Recently I’ve begun researching climate change.  It’s always been something important to me, since learning about it when An Inconvenient Truth began

making waves over a decade ago.  As part of that effort, I acquired five books on the subject through work.  Thankfully my company supports ongoing education (this is something I’ve expected out of all my employers, some have been more supportive than others; a post for another time but if you employ people, you should consider how to help your employees grow).   So in addition to attending seminars and reading new texts allows for me to understand some of the drivers of our business. Again we build solar power and a large driver is governance which is meant to help combat our effects on the environment.

The first of the books was The Madhouse Effect by Michael Mann and Tom Toles.  This is a very simple text meant to introduce people to the science behind climate change and how to explain what’s happening.  If you’re anything like me, you are certain about the science but don’t know how to adequately explain it to people who do not.  The interesting component of this book is that it’s coupled with small comics meant to make light of some of the political aspects of this surprisingly divisive topic.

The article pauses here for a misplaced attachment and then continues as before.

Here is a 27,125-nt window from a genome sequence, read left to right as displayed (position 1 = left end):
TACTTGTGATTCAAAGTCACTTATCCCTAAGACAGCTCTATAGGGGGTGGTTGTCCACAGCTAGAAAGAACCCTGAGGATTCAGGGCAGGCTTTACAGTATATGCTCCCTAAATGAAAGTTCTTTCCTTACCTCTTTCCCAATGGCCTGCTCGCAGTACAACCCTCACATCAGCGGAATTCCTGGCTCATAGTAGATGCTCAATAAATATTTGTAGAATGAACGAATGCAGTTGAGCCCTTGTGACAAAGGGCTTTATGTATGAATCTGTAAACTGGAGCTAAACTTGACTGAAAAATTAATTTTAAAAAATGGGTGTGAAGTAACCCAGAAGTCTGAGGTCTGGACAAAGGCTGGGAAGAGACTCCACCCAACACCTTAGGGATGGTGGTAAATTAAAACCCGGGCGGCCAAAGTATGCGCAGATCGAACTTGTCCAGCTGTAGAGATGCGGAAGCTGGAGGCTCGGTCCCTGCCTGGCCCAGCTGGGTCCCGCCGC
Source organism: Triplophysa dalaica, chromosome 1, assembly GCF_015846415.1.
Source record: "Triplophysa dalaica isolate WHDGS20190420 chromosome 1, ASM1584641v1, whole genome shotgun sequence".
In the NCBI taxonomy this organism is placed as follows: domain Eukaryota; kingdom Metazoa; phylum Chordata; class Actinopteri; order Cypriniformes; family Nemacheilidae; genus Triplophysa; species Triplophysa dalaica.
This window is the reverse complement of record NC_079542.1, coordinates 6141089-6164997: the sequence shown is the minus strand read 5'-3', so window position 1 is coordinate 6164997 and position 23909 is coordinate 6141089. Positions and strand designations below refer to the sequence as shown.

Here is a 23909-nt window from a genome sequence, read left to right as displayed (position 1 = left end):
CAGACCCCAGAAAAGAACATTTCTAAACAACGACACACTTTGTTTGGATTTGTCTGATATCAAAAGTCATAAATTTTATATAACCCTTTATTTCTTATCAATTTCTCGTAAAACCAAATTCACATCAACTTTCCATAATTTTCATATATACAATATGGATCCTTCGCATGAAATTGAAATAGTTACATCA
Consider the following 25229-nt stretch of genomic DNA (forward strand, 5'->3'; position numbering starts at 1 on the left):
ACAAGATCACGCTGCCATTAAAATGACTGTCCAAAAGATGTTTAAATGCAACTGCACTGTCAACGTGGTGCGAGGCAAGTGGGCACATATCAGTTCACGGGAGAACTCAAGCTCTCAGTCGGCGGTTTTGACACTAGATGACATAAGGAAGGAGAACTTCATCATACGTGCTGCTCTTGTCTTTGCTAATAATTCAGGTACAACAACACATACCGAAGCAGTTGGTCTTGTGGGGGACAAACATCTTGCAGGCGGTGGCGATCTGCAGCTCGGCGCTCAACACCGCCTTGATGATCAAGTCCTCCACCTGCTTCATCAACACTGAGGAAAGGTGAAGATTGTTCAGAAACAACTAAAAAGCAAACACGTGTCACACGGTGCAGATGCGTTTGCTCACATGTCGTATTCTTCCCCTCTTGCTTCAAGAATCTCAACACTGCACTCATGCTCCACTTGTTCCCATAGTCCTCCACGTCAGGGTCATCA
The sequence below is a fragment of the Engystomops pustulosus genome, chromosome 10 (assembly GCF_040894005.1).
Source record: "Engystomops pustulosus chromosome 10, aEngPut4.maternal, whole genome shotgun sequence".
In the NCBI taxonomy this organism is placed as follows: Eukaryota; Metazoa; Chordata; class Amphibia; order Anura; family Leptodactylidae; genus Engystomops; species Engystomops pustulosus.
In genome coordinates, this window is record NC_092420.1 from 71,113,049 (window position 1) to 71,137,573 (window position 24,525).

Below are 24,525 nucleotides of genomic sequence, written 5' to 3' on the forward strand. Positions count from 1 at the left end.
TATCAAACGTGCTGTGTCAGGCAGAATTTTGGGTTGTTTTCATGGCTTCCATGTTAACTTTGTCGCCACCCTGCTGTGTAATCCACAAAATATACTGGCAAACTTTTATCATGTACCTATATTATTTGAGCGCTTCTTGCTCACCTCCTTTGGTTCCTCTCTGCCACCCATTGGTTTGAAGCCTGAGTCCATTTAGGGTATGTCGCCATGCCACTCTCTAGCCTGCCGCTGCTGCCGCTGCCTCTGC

Mann does well to explain the science, however sometimes feels as though he has a personal vendetta against those who’ve attacked him and his work.  I can’t blame him, I likely would also, but it doesn’t necessarily do much for the reader to go through the names of folks who have steadfastly stood to obscure the science and spread FUD.

The comics are funny and a nice touch.  This was a pretty fast read, not too long, and very accessible, which seemed to be the main point as opposed to longer more scientifically focused offerings.  I’d recommend it for people interested in climate change without much background on the subject.  For those who are already well versed, probably not a must read by any means but fun nonetheless.

Next up is Understanding Climate Change, which gets much more into the science.